Food for thought…”once you’re out in the workforce, the average career span is 40 years with an average annual salary at $125,418. The lifetime earnings potential adds up to $5,016,723, better than both the typical pro NFL player and typical pro MLB athlete.”
See the story from Business Insider here: http://www.businessinsider.com/better-to-be-a-software-engineer-than-a-pro-athlete-2017-1
A number of years ago I was told of a family friend who had spent his entire career (a successful one, I might add) with one large company only to be laid off just a couple of years before retirement. This gentleman was given no specific reason for the termination. He and his family were left wondering what to do next. He was so “niched” in his previous position that it took him months to get his feet back under him so he could move forward. Ultimately though, from a career standpoint, he never really did.
Commitment to an employer today is different than it was for our parents and grandparents. Unfortunately today’s reality is that employees are more committed to an employer than an employer is to an employee.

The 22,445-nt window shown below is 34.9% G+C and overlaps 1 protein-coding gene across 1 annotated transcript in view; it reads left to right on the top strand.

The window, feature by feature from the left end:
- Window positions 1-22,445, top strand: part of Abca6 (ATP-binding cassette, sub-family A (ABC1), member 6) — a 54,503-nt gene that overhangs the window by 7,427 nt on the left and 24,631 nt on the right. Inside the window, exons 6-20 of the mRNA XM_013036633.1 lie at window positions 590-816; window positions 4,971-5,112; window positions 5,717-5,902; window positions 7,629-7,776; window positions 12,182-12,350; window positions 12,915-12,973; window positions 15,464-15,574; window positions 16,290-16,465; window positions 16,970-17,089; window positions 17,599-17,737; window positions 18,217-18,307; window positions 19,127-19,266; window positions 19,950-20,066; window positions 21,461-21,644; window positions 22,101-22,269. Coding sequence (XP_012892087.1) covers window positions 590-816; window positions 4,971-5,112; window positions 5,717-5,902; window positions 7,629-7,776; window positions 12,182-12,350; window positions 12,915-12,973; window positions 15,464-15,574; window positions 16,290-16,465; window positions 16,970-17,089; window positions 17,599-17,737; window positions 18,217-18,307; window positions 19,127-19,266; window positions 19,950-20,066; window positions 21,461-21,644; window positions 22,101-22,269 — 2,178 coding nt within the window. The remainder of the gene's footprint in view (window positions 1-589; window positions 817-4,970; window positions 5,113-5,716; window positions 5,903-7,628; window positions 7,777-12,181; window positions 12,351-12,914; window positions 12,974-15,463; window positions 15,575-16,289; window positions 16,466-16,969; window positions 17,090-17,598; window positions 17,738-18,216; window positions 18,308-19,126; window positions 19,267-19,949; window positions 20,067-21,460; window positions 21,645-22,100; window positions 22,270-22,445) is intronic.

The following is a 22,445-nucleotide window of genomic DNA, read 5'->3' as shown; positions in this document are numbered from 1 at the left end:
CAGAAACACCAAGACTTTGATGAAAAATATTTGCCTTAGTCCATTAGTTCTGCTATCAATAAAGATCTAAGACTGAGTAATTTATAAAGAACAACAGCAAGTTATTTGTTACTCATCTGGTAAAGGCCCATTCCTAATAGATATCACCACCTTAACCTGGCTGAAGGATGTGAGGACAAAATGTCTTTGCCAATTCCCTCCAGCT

The thought that considering a job change in order to have job stability seems foreign to many. But is it today’s reality? For many, the answer is yes! Job changes allow people to enhance skills, marketability, networks, and salaries. Just to name a few.
I recently read an article that was written in 2008. In association with the article they had conducted a survey in which they found that one in three people employed at the time spent at least one hour per day looking for a new job! That surprised me. I have no hard evidence to back this up, but my assumption is that today the numbers would be lower as the job market has stabilized.
Speaking of career changes, American business blogger, Penelope Trunk said “What we think of as stability has to change”. Statistically most people will change a job every two years! Ms. Trunk believes that today the core desires of workers are time & relationships, not a home, 401k or a pension.
Here are 4 ways that Penelope Trunk suggests using frequent job changes to create stability in your life:
- Build up a strong skill set quickly
- Get good at making transitions
- Get out of paying your dues
- Keep your finances in order
The best financial security today is to have great job hunting skills.
Create a stable life by getting good at changing jobs. If you are ready for a move…make sure it is a move “up” in one way or another. Spend time now considering what it will take, and how you will know, when the right opportunity comes to you. Your future stability may depend on it.